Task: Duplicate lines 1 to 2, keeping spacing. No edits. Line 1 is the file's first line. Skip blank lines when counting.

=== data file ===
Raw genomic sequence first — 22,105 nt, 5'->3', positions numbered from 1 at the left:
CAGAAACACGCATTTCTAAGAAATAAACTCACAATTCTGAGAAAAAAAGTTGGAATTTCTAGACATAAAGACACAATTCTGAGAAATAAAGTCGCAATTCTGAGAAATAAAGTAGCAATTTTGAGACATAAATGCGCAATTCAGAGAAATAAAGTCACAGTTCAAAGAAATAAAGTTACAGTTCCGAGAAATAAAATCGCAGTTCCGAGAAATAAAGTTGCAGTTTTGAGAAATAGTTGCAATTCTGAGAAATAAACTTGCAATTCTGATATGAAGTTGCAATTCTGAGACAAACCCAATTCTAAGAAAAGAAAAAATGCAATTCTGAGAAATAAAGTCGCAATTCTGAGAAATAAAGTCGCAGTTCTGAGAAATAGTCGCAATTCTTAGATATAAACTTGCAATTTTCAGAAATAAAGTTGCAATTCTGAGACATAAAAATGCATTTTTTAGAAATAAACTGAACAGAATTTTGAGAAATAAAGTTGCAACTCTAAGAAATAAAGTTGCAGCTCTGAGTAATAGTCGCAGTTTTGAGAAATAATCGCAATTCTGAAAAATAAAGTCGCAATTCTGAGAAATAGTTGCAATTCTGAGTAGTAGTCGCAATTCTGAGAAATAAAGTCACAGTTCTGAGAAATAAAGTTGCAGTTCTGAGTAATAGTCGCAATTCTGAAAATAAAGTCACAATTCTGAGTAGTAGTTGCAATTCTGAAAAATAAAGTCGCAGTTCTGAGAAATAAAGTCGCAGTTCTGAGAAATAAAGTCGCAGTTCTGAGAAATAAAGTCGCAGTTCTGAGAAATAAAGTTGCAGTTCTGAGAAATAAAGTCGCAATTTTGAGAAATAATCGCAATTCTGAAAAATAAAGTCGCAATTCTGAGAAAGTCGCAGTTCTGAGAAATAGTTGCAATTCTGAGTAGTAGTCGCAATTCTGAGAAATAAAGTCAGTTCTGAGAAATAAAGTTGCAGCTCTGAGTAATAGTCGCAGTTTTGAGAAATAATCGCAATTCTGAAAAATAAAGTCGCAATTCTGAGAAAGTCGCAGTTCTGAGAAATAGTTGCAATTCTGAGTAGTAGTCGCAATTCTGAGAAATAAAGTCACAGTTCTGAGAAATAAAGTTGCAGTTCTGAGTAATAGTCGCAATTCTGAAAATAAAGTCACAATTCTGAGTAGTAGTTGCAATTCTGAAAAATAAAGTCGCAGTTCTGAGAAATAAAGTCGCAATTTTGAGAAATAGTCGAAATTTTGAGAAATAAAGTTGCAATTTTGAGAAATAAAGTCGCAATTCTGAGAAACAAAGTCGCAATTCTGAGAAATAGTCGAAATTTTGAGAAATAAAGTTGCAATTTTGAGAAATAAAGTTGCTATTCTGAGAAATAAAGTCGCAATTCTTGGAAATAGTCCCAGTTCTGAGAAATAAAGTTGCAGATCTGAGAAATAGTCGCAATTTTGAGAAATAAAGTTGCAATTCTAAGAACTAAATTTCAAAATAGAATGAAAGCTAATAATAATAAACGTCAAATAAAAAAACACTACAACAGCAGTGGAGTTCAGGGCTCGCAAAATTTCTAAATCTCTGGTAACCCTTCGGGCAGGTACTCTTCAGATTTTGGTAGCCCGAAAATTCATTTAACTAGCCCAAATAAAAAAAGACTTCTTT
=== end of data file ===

Raw genomic sequence first — 22,105 nt, 5'->3', positions numbered from 1 at the left:
CAGAAACACGCATTTCTAAGAAATAAACTCACAATTCTGAGAAAAAAAGTTGGAATTTCTAGACATAAAGACACAATTCTGAGAAATAAAGTCGCAATTCTGAGAAATAAAGTAGCAATTTTGAGACATAAATGCGCAATTCAGAGAAATAAAGTCACAGTTCAAAGAAATAAAGTTACAGTTCCGAGAAATAAAATCGCAGTTCCGAGAAATAAAGTTGCAGTTTTGAGAAATAGTTGCAATTCTGAGAAATAAACTTGCAATTCTGATATGAAGTTGCAATTCTGAGACAAACCCAATTCTAAGAAAAGAAAAAATGCAATTCTGAGAAATAAAGTCGCAATTCTGAGAAATAAAGTCGCAGTTCTGAGAAATAGTCGCAATTCTTAGATATAAACTTGCAATTTTCAGAAATAAAGTTGCAATTCTGAGACATAAAAATGCATTTTTTAGAAATAAACTGAACAGAATTTTGAGAAATAAAGTTGCAACTCTAAGAAATAAAGTTGCAGCTCTGAGTAATAGTCGCAGTTTTGAGAAATAATCGCAATTCTGAAAAATAAAGTCGCAATTCTGAGAAATAGTTGCAATTCTGAGTAGTAGTCGCAATTCTGAGAAATAAAGTCACAGTTCTGAGAAATAAAGTTGCAGTTCTGAGTAATAGTCGCAATTCTGAAAATAAAGTCACAATTCTGAGTAGTAGTTGCAATTCTGAAAAATAAAGTCGCAGTTCTGAGAAATAAAGTCGCAGTTCTGAGAAATAAAGTCGCAGTTCTGAGAAATAAAGTCGCAGTTCTGAGAAATAAAGTTGCAGTTCTGAGAAATAAAGTCGCAATTTTGAGAAATAATCGCAATTCTGAAAAATAAAGTCGCAATTCTGAGAAAGTCGCAGTTCTGAGAAATAGTTGCAATTCTGAGTAGTAGTCGCAATTCTGAGAAATAAAGTCAGTTCTGAGAAATAAAGTTGCAGCTCTGAGTAATAGTCGCAGTTTTGAGAAATAATCGCAATTCTGAAAAATAAAGTCGCAATTCTGAGAAAGTCGCAGTTCTGAGAAATAGTTGCAATTCTGAGTAGTAGTCGCAATTCTGAGAAATAAAGTCACAGTTCTGAGAAATAAAGTTGCAGTTCTGAGTAATAGTCGCAATTCTGAAAATAAAGTCACAATTCTGAGTAGTAGTTGCAATTCTGAAAAATAAAGTCGCAGTTCTGAGAAATAAAGTCGCAATTTTGAGAAATAGTCGAAATTTTGAGAAATAAAGTTGCAATTTTGAGAAATAAAGTCGCAATTCTGAGAAACAAAGTCGCAATTCTGAGAAATAGTCGAAATTTTGAGAAATAAAGTTGCAATTTTGAGAAATAAAGTTGCTATTCTGAGAAATAAAGTCGCAATTCTTGGAAATAGTCCCAGTTCTGAGAAATAAAGTTGCAGATCTGAGAAATAGTCGCAATTTTGAGAAATAAAGTTGCAATTCTAAGAACTAAATTTCAAAATAGAATGAAAGCTAATAATAATAAACGTCAAATAAAAAAACACTACAACAGCAGTGGAGTTCAGGGCTCGCAAAATTTCTAAATCTCTGGTAACCCTTCGGGCAGGTACTCTTCAGATTTTGGTAGCCCGAAAATTCATTTAACTAGCCCAAATAAAAAAAGACTTCTTT